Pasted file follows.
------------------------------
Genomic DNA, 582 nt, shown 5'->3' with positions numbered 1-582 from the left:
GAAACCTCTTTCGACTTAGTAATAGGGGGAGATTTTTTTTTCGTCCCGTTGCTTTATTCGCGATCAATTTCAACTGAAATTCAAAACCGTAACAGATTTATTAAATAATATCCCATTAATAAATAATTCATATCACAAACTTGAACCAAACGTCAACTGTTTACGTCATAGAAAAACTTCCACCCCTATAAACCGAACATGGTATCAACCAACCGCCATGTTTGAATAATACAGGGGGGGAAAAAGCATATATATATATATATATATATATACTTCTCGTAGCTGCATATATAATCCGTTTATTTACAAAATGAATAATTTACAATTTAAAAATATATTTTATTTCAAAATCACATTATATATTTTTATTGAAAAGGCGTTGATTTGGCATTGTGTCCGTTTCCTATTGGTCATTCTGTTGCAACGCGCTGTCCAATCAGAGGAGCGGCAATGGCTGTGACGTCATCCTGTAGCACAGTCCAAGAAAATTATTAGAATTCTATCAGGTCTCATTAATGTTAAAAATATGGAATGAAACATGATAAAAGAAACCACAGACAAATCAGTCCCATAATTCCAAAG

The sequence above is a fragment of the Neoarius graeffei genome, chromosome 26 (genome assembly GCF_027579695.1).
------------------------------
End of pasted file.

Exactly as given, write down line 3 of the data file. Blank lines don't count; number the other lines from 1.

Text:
The sequence above is a fragment of the Neoarius graeffei genome, chromosome 26 (genome assembly GCF_027579695.1).